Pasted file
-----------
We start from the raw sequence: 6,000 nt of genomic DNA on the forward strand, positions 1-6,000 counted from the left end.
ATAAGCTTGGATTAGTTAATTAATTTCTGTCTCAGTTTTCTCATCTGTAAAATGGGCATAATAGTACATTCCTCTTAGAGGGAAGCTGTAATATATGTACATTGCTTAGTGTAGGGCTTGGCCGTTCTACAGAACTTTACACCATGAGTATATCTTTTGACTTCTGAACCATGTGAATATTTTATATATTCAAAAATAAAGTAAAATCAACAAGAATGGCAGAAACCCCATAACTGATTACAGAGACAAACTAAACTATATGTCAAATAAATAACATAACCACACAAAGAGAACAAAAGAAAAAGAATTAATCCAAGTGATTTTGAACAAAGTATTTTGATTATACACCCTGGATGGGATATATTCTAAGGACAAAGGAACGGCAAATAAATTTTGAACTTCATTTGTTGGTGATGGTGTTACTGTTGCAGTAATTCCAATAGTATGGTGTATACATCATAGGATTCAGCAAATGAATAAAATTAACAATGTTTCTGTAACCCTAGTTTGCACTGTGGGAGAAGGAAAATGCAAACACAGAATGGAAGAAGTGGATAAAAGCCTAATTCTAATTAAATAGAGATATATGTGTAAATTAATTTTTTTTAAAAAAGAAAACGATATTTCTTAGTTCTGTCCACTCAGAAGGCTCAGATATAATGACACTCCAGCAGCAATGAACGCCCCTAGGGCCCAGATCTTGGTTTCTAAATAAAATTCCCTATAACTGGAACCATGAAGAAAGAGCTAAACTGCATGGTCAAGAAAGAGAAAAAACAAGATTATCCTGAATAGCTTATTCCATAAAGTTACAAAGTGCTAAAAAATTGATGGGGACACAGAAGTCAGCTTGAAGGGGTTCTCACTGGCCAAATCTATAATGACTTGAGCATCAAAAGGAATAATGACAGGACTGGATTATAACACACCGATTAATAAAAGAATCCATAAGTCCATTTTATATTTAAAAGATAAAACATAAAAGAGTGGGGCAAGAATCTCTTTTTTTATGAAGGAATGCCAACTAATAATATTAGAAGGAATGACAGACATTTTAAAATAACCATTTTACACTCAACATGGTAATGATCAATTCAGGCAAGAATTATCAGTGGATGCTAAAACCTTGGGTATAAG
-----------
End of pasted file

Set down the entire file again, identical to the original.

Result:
We start from the raw sequence: 6,000 nt of genomic DNA on the forward strand, positions 1-6,000 counted from the left end.
ATAAGCTTGGATTAGTTAATTAATTTCTGTCTCAGTTTTCTCATCTGTAAAATGGGCATAATAGTACATTCCTCTTAGAGGGAAGCTGTAATATATGTACATTGCTTAGTGTAGGGCTTGGCCGTTCTACAGAACTTTACACCATGAGTATATCTTTTGACTTCTGAACCATGTGAATATTTTATATATTCAAAAATAAAGTAAAATCAACAAGAATGGCAGAAACCCCATAACTGATTACAGAGACAAACTAAACTATATGTCAAATAAATAACATAACCACACAAAGAGAACAAAAGAAAAAGAATTAATCCAAGTGATTTTGAACAAAGTATTTTGATTATACACCCTGGATGGGATATATTCTAAGGACAAAGGAACGGCAAATAAATTTTGAACTTCATTTGTTGGTGATGGTGTTACTGTTGCAGTAATTCCAATAGTATGGTGTATACATCATAGGATTCAGCAAATGAATAAAATTAACAATGTTTCTGTAACCCTAGTTTGCACTGTGGGAGAAGGAAAATGCAAACACAGAATGGAAGAAGTGGATAAAAGCCTAATTCTAATTAAATAGAGATATATGTGTAAATTAATTTTTTTTAAAAAAGAAAACGATATTTCTTAGTTCTGTCCACTCAGAAGGCTCAGATATAATGACACTCCAGCAGCAATGAACGCCCCTAGGGCCCAGATCTTGGTTTCTAAATAAAATTCCCTATAACTGGAACCATGAAGAAAGAGCTAAACTGCATGGTCAAGAAAGAGAAAAAACAAGATTATCCTGAATAGCTTATTCCATAAAGTTACAAAGTGCTAAAAAATTGATGGGGACACAGAAGTCAGCTTGAAGGGGTTCTCACTGGCCAAATCTATAATGACTTGAGCATCAAAAGGAATAATGACAGGACTGGATTATAACACACCGATTAATAAAAGAATCCATAAGTCCATTTTATATTTAAAAGATAAAACATAAAAGAGTGGGGCAAGAATCTCTTTTTTTATGAAGGAATGCCAACTAATAATATTAGAAGGAATGACAGACATTTTAAAATAACCATTTTACACTCAACATGGTAATGATCAATTCAGGCAAGAATTATCAGTGGATGCTAAAACCTTGGGTATAAG